It is the gold standard of urban water supplies. The New York City watershed was assembled during the 20th century, and the system’s underground aqueducts are considered an engineering marvel.
Watch this New York Times video and note down the main ideas about these topics:
- where New York's water comes from
- when and why the city decided to find sources of water somewhere else
- how the water is treated
The drop that comes out of your tap entered the water system in New York about three months earlier at a distant reservoir, 100 or so miles away from the city.
Making and operating infrastructure is key to the city to continue to have water. Without water the city doesn’t exist.
What is most incredible about New York City water supply is that it gets here by gravity, without any machines. We have mountains, you know, that are a hundred miles away which are high enough to collect pure water and for it to be delivered to us entirely by gravity.
So the reservoir watershed area is roughly 2,000 square miles. Large area covers eight counties in New York State and a small sliver of Connecticut. The city system consists of 19 reservoirs and three control lakes, has 580 billion gallons of storage, serves 9.4 of million people in New York City and in Upstate counties.
There isn’t a lot of fresh water on the Island of Manhattan and there wasn’t very much even in the beginning, when the Dutch first settled at the southern tip of Manhattan in the mid-1600s.
But it was really fires that drove the system to find the source of reliable source of water. There’s the Senecan fires in 1830s in Manhattan were truly led to the city looking upstate for the first time for supply. First place the city went to was the Crohen system and eventually the city continued to grow. There’s a need for additional water and began looking far and wide for additional sources of water.
New York City had to go to the main land to tap a true, abundant, fresh river and bring that river in an aqueduct to the city.
The challenges were that no such sort of thing had ever been built before in the United States, essentially about a 35-mile brick and masonry aqueduct that had to traverse rough terrain, had to go up and down valleys, had to be buried in some places.
And they would start with a crew of Irish labourers, chipping away at the stone, bang, bang, bang. You can imagine the muscles those guys had.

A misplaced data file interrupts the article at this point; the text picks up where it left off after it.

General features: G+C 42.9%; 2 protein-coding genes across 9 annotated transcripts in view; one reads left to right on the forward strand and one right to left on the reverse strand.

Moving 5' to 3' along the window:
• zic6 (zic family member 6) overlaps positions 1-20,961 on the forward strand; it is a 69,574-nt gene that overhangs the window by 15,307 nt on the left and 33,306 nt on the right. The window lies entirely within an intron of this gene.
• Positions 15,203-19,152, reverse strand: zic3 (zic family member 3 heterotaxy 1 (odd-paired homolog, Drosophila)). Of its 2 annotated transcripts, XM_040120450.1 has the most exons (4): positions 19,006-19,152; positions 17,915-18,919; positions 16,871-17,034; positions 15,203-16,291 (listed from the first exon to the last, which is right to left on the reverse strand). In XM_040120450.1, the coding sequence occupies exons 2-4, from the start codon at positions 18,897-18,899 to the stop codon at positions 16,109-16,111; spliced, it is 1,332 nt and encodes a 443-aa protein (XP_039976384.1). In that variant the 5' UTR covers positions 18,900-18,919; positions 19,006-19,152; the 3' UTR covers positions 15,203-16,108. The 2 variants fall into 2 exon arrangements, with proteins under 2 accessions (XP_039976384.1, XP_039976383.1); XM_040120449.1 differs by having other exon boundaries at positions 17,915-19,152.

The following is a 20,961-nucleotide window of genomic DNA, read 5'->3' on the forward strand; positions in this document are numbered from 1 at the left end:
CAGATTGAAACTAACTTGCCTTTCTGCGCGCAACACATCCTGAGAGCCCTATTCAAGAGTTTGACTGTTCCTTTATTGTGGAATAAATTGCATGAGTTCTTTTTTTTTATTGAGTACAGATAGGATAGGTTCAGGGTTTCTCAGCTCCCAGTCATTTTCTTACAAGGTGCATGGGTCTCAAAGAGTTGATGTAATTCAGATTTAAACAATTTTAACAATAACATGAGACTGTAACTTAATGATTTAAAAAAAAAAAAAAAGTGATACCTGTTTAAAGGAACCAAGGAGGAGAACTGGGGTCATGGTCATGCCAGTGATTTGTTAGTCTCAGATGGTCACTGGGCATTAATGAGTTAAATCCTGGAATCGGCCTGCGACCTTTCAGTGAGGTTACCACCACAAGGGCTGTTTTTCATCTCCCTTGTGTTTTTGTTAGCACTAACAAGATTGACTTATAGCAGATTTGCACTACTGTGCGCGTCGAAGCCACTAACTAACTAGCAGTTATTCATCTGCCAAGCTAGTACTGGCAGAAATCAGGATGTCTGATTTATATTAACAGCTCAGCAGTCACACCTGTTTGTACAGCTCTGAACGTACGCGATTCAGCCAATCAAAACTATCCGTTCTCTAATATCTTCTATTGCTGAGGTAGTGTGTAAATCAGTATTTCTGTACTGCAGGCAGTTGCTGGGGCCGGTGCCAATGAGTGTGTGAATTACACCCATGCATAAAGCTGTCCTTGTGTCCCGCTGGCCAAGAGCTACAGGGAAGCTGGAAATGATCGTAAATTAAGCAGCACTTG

In the early 20th century two additional water supplies were added. The Catskill Aqueduct and the Delaware Aqueduct.
When the city came up to build the systems, eminent domains was used, people were forced off their farms and their communities, entire communities were evacuated, graves were relocated. There’s a lot of folks with deep roots in the Casco who remember this, remember the stories about it.
Everybody knows… to come up for about every day, you gotta be crazy sitting on a little row boat every day, and I told them, I said this is as close to… We’ve lived in the reservoir before there was a reservoir and I’ve lived right by it as if… for all my life. Gone I would like to have the old age back but let’s face it. We’ve got what we’ve got, we’ve got to enjoy what it is now. I mean, you look at it, never know there was a town under here.
From a Showcan reservoir enters the Catskill aqueduct and travels 92 miles down to New York City, making a stop in Catskill Reservoir on Westchester county. And that’s the last point the water reaches before receiving treatment. Water is chlorinated and then moved down to the Delaware aqueduct to the Catdell UV plant where it is treated with UV light.
One of the key components of our system or the key facts about our system is that is an unfiltered water supply. And because it’s unfiltered we have to ensure that we provide a certain level of watershed protection, and the primary responsibility of this laboratory is performing analysis for pathogens including crypto spurium giardia .
Some research late in the 1990s showed that UV light was actually effective against crypto spurium. And we went forward to the Catskill Delaware UV plant. The city’s invested about 1.7b dollars in watershed protection programmes and that’s a significant amount of money that the consumers in the city are paying for but it’s a lot less than the city would have paid to build the filtration plant. It also allows us to reduce how much of this chemical chlorine we use in the water since we now have this facility in service.
The next significant aqueduct we built was the Delaware aqueduct. In the late 1980s, early 1990s, there was leakage that was identified from 15m gallons a day to 35m gallons a day. Fixes is going to build a by-pass tunnel around the leaking section, so go underneath the Hudson, another cross in the Hudson river by-pass and the by-pass itself will be about 2.5 miles long.
The reservoir that is in front of you represents about 90 acres in the area and approximately 900m gallons of water, so in rough terms the volume of the reservoir is essentially one day’s supply or one day’s usage for the citizens of New York City. There are a lot of moving pieces to what we do and everybody sort of plays an instrument in the band of supplying water to the city.
I think it’s important for all New Yorkers to be aware of their water system, to not take for granted that that water that comes out of your tap so seemingly, so effortlessly. Many generations of workers have gone into creating this incredible water supply which is the gold standard for urban water supplies, copied by other cities around the world.